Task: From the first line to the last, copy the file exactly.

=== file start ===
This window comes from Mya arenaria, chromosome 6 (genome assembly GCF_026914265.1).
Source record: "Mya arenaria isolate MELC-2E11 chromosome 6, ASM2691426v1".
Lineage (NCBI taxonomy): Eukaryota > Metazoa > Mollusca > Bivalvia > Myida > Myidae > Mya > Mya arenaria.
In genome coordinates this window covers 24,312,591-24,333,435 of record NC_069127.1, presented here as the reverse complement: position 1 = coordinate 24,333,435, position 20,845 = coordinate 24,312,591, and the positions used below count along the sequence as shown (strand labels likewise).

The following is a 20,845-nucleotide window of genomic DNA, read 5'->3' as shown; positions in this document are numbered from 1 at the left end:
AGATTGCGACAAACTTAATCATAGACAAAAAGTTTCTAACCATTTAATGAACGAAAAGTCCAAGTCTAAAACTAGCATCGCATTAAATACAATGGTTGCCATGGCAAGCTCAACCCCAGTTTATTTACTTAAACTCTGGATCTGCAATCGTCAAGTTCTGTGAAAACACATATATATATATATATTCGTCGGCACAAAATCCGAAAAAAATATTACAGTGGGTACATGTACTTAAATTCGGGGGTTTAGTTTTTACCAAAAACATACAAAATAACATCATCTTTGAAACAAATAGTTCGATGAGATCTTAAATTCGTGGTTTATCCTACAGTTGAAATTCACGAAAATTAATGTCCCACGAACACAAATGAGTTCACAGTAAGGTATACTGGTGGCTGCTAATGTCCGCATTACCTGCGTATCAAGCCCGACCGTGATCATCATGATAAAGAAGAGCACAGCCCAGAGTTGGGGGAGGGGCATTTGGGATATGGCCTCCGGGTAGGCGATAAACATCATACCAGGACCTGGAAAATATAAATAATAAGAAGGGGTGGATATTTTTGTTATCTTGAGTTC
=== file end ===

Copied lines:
This window comes from Mya arenaria, chromosome 6 (genome assembly GCF_026914265.1).
Source record: "Mya arenaria isolate MELC-2E11 chromosome 6, ASM2691426v1".
Lineage (NCBI taxonomy): Eukaryota > Metazoa > Mollusca > Bivalvia > Myida > Myidae > Mya > Mya arenaria.
In genome coordinates this window covers 24,312,591-24,333,435 of record NC_069127.1, presented here as the reverse complement: position 1 = coordinate 24,333,435, position 20,845 = coordinate 24,312,591, and the positions used below count along the sequence as shown (strand labels likewise).

The following is a 20,845-nucleotide window of genomic DNA, read 5'->3' as shown; positions in this document are numbered from 1 at the left end:
AGATTGCGACAAACTTAATCATAGACAAAAAGTTTCTAACCATTTAATGAACGAAAAGTCCAAGTCTAAAACTAGCATCGCATTAAATACAATGGTTGCCATGGCAAGCTCAACCCCAGTTTATTTACTTAAACTCTGGATCTGCAATCGTCAAGTTCTGTGAAAACACATATATATATATATATTCGTCGGCACAAAATCCGAAAAAAATATTACAGTGGGTACATGTACTTAAATTCGGGGGTTTAGTTTTTACCAAAAACATACAAAATAACATCATCTTTGAAACAAATAGTTCGATGAGATCTTAAATTCGTGGTTTATCCTACAGTTGAAATTCACGAAAATTAATGTCCCACGAACACAAATGAGTTCACAGTAAGGTATACTGGTGGCTGCTAATGTCCGCATTACCTGCGTATCAAGCCCGACCGTGATCATCATGATAAAGAAGAGCACAGCCCAGAGTTGGGGGAGGGGCATTTGGGATATGGCCTCCGGGTAGGCGATAAACATCATACCAGGACCTGGAAAATATAAATAATAAGAAGGGGTGGATATTTTTGTTATCTTGAGTTC